Many Westerners consider Middle Eastern women to be oppressed and confined to the home. Hollywood and the mass media outlets alike portray women in this region to be overly pious possessions of men, forced to cover their bodies and remain unseen by outside eyes. This paper seeks to disprove this erroneous notion by reviewing the anthropological research of Kimberly Hart and Anne Meneley, in their studies of Turkish and Yemeni women, respectively. The physical whereabouts of women, their roles within society, and their opportunities for experiences outside of the domestic sphere will all be examined within the scope of their agency and cultures.
To directly address the argument at hand, it is of value to examine the actual physical movements of Turkish and Yemeni women outside of the domestic sphere. In both cultures, there appears to be a degree of guarded (in varying degrees) openness. For example, Hart describes a typical afternoon of a Turkish woman to include assisting with the family’s livestock, as well as tending to the home. While this task may still be read as domestic, there is a degree of physicality associated with farming work that deviates from the cultural stereotype of a homebound woman left stirring the pot on the stove all day. There seems to be a consensus across all of these studied villages that women are able to travel outside of the home, as long as they do not do so alone. Both Hart and Meneley experienced some confusion from their subjects regarding their independence and presence within the village, inquiring about their fathers and/or husbands and if their male relatives knew of their whereabouts, for “an unmarried woman could never leave her house, never mind her country, wit...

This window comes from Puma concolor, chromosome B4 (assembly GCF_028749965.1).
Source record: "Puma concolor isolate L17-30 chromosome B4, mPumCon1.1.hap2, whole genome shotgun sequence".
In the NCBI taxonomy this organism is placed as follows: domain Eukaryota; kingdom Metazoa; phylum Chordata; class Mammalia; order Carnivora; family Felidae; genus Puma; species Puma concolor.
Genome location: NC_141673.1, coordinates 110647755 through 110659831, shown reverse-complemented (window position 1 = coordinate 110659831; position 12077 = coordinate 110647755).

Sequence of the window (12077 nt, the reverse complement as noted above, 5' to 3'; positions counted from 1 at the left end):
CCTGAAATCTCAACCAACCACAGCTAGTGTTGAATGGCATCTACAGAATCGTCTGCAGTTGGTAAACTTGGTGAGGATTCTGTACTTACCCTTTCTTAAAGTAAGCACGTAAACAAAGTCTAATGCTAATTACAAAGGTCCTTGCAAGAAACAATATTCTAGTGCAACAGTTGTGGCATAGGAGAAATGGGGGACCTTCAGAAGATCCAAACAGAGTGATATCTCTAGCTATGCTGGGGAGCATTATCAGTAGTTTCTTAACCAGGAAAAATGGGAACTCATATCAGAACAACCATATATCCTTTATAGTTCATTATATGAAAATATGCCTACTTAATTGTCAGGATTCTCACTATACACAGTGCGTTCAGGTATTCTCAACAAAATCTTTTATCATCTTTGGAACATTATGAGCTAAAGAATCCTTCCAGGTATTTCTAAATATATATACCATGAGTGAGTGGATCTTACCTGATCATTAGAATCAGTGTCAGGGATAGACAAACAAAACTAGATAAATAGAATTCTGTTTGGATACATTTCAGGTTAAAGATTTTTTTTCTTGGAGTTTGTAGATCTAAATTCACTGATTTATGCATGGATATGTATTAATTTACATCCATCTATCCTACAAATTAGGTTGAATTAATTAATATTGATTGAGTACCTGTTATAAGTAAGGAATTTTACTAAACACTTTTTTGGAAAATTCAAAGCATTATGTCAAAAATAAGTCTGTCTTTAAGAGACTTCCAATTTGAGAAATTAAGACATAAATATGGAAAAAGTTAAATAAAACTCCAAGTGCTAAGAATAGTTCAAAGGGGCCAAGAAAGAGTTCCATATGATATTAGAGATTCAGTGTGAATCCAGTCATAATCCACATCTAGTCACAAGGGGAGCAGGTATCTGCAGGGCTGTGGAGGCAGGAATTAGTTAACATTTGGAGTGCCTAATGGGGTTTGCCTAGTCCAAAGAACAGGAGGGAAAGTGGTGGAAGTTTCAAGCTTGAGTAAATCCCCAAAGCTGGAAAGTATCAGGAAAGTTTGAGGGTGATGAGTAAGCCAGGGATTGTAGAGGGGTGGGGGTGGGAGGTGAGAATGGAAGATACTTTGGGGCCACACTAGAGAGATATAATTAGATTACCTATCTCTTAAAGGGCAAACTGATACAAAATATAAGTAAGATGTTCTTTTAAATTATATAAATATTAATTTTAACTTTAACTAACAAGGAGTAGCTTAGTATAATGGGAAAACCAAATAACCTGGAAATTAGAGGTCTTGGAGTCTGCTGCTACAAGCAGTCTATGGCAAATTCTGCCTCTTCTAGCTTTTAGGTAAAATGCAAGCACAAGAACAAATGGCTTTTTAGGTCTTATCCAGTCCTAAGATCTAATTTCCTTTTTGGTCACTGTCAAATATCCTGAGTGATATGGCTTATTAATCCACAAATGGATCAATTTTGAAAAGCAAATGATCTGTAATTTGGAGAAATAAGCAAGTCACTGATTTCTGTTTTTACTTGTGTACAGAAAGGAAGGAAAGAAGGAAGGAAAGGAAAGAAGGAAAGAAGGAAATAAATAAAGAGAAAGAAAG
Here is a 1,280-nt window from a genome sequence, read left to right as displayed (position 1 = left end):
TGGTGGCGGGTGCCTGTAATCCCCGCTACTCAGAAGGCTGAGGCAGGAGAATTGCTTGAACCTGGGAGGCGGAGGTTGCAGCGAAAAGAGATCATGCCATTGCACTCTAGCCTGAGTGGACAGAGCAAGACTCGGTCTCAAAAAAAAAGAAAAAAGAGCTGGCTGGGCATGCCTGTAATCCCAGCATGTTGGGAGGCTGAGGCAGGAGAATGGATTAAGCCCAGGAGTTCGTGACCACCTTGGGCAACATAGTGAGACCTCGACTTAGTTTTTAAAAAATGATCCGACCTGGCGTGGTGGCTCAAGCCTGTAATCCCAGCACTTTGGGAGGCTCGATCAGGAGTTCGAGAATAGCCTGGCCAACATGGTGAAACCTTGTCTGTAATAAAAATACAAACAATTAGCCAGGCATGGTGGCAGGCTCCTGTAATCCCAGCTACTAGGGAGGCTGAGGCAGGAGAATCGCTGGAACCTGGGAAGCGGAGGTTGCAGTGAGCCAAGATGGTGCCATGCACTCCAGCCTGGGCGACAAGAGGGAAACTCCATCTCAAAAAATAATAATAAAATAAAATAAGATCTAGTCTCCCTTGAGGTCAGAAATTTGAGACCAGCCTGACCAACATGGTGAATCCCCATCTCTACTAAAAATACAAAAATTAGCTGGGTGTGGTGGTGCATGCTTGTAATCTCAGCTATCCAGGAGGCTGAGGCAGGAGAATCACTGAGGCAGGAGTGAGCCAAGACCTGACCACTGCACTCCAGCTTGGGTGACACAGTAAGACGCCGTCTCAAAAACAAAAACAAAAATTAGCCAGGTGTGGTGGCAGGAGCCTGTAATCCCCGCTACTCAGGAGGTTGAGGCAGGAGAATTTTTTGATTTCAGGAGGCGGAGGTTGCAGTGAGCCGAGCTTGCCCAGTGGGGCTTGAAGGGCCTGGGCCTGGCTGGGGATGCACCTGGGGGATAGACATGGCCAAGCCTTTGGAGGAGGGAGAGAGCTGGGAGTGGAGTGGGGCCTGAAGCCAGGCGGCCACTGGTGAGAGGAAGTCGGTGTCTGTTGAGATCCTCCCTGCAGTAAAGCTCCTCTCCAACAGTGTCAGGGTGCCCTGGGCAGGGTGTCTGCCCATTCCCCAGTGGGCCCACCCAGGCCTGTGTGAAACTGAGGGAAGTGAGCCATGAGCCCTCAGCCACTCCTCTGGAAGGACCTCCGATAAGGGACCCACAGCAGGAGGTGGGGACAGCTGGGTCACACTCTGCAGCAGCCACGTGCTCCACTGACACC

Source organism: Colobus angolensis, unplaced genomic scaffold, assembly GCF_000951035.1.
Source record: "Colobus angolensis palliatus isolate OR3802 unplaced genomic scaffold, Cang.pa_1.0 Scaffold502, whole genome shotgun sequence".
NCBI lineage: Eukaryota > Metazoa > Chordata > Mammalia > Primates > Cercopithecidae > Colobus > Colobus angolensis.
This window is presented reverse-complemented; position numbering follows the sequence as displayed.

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...ination of factors, contrary to Western popular belief, allow for Middle Eastern women, at least in Turkey and Yemen, to exercise an amount of personal agency which allows them to pursue their desires and take an active role in “the public sphere,” rather than being confined to merely the domestic realm. While there are elements of expression, such as dress and amount of education considered appropriate and/or achievable, that vary between these two cultures, women is both nations are able to play a significant part in the public life. From the school teachers and economically-minded visits of Yemeni women in Zabid, to the free-roaming coffeehouse-goers in Turkey, Middle Eastern women break the Western mold of domesticity everyday. The West just needs to cease pointing its lenses so selectively and be open to depicting a well-rounded presentation of these cultures.
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